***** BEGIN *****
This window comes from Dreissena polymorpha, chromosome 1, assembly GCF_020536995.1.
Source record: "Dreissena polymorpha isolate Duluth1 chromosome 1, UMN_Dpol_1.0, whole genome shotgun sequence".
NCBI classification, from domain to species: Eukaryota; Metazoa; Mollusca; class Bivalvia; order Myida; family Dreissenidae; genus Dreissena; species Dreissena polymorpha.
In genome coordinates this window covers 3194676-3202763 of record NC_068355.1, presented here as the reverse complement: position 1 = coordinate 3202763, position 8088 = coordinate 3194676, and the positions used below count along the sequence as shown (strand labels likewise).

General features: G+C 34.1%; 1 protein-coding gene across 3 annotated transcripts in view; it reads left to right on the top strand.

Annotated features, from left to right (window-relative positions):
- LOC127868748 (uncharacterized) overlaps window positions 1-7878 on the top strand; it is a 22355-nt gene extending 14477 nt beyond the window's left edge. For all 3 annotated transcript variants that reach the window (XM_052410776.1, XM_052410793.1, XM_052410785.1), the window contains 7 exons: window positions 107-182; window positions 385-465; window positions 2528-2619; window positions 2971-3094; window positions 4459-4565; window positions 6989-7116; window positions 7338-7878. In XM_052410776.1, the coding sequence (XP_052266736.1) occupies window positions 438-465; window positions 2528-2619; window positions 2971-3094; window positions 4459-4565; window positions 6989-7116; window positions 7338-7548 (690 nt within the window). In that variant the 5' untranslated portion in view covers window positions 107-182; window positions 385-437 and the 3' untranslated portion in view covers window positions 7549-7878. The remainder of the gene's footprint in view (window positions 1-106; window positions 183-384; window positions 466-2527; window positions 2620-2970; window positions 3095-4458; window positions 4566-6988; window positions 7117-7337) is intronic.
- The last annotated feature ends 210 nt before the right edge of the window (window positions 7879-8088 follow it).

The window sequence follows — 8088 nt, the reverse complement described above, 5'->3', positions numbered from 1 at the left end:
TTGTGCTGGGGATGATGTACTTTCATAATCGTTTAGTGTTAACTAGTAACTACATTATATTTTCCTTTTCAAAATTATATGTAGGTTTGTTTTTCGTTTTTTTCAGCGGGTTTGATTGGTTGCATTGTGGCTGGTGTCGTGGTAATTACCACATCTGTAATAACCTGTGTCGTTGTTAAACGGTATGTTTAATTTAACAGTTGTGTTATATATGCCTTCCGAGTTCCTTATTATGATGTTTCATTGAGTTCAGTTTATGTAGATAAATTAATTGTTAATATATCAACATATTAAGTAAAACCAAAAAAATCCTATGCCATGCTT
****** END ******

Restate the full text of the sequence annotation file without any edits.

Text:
This window comes from Dreissena polymorpha, chromosome 1, assembly GCF_020536995.1.
Source record: "Dreissena polymorpha isolate Duluth1 chromosome 1, UMN_Dpol_1.0, whole genome shotgun sequence".
NCBI classification, from domain to species: Eukaryota; Metazoa; Mollusca; class Bivalvia; order Myida; family Dreissenidae; genus Dreissena; species Dreissena polymorpha.
In genome coordinates this window covers 3194676-3202763 of record NC_068355.1, presented here as the reverse complement: position 1 = coordinate 3202763, position 8088 = coordinate 3194676, and the positions used below count along the sequence as shown (strand labels likewise).

General features: G+C 34.1%; 1 protein-coding gene across 3 annotated transcripts in view; it reads left to right on the top strand.

Annotated features, from left to right (window-relative positions):
- LOC127868748 (uncharacterized) overlaps window positions 1-7878 on the top strand; it is a 22355-nt gene extending 14477 nt beyond the window's left edge. For all 3 annotated transcript variants that reach the window (XM_052410776.1, XM_052410793.1, XM_052410785.1), the window contains 7 exons: window positions 107-182; window positions 385-465; window positions 2528-2619; window positions 2971-3094; window positions 4459-4565; window positions 6989-7116; window positions 7338-7878. In XM_052410776.1, the coding sequence (XP_052266736.1) occupies window positions 438-465; window positions 2528-2619; window positions 2971-3094; window positions 4459-4565; window positions 6989-7116; window positions 7338-7548 (690 nt within the window). In that variant the 5' untranslated portion in view covers window positions 107-182; window positions 385-437 and the 3' untranslated portion in view covers window positions 7549-7878. The remainder of the gene's footprint in view (window positions 1-106; window positions 183-384; window positions 466-2527; window positions 2620-2970; window positions 3095-4458; window positions 4566-6988; window positions 7117-7337) is intronic.
- The last annotated feature ends 210 nt before the right edge of the window (window positions 7879-8088 follow it).

The window sequence follows — 8088 nt, the reverse complement described above, 5'->3', positions numbered from 1 at the left end:
TTGTGCTGGGGATGATGTACTTTCATAATCGTTTAGTGTTAACTAGTAACTACATTATATTTTCCTTTTCAAAATTATATGTAGGTTTGTTTTTCGTTTTTTTCAGCGGGTTTGATTGGTTGCATTGTGGCTGGTGTCGTGGTAATTACCACATCTGTAATAACCTGTGTCGTTGTTAAACGGTATGTTTAATTTAACAGTTGTGTTATATATGCCTTCCGAGTTCCTTATTATGATGTTTCATTGAGTTCAGTTTATGTAGATAAATTAATTGTTAATATATCAACATATTAAGTAAAACCAAAAAAATCCTATGCCATGCTT